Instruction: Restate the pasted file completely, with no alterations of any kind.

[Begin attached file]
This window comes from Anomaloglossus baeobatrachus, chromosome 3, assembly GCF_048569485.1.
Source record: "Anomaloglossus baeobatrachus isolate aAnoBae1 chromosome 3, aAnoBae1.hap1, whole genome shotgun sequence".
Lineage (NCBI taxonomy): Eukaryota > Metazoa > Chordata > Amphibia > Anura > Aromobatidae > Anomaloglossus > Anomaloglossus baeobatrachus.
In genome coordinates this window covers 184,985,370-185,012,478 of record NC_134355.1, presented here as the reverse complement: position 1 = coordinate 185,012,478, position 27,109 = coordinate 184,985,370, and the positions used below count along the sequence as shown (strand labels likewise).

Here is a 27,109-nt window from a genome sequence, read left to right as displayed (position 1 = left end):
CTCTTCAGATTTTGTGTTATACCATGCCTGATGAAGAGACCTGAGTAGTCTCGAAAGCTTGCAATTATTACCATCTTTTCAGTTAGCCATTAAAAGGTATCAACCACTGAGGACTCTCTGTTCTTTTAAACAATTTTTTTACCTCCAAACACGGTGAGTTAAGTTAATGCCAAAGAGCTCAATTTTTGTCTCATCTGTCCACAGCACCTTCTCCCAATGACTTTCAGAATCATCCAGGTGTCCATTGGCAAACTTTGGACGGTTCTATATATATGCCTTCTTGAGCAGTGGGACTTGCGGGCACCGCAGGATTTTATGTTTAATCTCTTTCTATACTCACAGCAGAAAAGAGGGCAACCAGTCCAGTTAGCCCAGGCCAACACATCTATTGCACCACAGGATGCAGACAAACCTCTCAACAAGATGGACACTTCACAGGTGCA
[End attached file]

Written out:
This window comes from Anomaloglossus baeobatrachus, chromosome 3, assembly GCF_048569485.1.
Source record: "Anomaloglossus baeobatrachus isolate aAnoBae1 chromosome 3, aAnoBae1.hap1, whole genome shotgun sequence".
Lineage (NCBI taxonomy): Eukaryota > Metazoa > Chordata > Amphibia > Anura > Aromobatidae > Anomaloglossus > Anomaloglossus baeobatrachus.
In genome coordinates this window covers 184,985,370-185,012,478 of record NC_134355.1, presented here as the reverse complement: position 1 = coordinate 185,012,478, position 27,109 = coordinate 184,985,370, and the positions used below count along the sequence as shown (strand labels likewise).

Here is a 27,109-nt window from a genome sequence, read left to right as displayed (position 1 = left end):
CTCTTCAGATTTTGTGTTATACCATGCCTGATGAAGAGACCTGAGTAGTCTCGAAAGCTTGCAATTATTACCATCTTTTCAGTTAGCCATTAAAAGGTATCAACCACTGAGGACTCTCTGTTCTTTTAAACAATTTTTTTACCTCCAAACACGGTGAGTTAAGTTAATGCCAAAGAGCTCAATTTTTGTCTCATCTGTCCACAGCACCTTCTCCCAATGACTTTCAGAATCATCCAGGTGTCCATTGGCAAACTTTGGACGGTTCTATATATATGCCTTCTTGAGCAGTGGGACTTGCGGGCACCGCAGGATTTTATGTTTAATCTCTTTCTATACTCACAGCAGAAAAGAGGGCAACCAGTCCAGTTAGCCCAGGCCAACACATCTATTGCACCACAGGATGCAGACAAACCTCTCAACAAGATGGACACTTCACAGGTGCA